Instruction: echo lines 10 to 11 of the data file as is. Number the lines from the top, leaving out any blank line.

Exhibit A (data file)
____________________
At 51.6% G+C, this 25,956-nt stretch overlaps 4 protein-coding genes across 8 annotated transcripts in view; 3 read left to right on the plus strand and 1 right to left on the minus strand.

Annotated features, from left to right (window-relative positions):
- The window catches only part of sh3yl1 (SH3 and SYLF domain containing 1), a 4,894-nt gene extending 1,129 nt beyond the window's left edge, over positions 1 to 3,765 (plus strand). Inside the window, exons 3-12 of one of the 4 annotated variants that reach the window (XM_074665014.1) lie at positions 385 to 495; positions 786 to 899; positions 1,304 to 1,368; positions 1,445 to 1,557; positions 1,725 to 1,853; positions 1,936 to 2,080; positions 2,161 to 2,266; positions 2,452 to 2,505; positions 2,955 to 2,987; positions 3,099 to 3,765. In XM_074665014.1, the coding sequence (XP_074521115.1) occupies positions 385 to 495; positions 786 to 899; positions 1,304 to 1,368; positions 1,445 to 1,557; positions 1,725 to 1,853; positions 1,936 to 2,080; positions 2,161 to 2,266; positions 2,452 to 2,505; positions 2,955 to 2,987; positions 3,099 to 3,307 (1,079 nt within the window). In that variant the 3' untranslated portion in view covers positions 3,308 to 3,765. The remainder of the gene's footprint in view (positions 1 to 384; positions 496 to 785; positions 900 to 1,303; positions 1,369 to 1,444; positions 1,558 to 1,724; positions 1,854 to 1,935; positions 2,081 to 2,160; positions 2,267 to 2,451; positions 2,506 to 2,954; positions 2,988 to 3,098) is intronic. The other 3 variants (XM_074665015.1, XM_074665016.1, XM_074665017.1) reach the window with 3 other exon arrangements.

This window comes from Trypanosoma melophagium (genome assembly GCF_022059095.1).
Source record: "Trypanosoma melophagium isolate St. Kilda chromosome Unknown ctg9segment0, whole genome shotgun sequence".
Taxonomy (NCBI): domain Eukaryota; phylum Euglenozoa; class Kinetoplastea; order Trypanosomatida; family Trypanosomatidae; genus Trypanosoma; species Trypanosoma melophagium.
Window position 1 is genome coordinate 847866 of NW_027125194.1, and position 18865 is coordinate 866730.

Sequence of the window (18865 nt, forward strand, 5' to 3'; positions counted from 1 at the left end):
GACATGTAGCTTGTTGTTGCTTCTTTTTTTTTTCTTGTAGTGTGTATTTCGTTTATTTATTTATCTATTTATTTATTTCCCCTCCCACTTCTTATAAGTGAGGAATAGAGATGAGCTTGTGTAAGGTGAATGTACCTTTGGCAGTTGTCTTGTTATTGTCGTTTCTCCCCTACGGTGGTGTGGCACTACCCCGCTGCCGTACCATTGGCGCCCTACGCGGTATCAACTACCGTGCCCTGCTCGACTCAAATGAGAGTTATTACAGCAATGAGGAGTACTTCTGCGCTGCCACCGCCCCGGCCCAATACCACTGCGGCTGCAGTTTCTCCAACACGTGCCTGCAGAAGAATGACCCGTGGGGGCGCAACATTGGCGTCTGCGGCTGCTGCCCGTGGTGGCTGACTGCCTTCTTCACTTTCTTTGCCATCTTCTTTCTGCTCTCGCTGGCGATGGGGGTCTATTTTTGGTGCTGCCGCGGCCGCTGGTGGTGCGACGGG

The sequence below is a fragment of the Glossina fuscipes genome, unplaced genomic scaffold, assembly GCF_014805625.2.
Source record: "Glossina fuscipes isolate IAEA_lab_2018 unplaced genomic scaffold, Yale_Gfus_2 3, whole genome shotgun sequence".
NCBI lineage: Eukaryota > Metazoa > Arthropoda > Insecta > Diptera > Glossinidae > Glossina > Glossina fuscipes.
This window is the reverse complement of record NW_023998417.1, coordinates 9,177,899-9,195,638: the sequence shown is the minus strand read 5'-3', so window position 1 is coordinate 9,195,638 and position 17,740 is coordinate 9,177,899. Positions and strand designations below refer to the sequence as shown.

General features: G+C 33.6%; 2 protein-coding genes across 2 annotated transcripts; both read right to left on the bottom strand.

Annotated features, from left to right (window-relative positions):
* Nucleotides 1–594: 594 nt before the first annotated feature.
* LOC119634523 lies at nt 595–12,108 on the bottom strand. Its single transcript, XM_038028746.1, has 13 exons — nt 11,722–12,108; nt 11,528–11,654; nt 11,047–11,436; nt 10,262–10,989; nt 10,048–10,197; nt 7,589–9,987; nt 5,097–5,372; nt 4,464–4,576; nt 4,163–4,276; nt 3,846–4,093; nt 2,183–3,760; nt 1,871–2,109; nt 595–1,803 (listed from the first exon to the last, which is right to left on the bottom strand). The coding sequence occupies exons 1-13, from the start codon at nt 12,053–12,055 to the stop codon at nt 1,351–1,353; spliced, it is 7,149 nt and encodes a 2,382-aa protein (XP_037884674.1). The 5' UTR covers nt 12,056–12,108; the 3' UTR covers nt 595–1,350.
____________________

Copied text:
The sequence below is a fragment of the Glossina fuscipes genome, unplaced genomic scaffold, assembly GCF_014805625.2.
Source record: "Glossina fuscipes isolate IAEA_lab_2018 unplaced genomic scaffold, Yale_Gfus_2 3, whole genome shotgun sequence".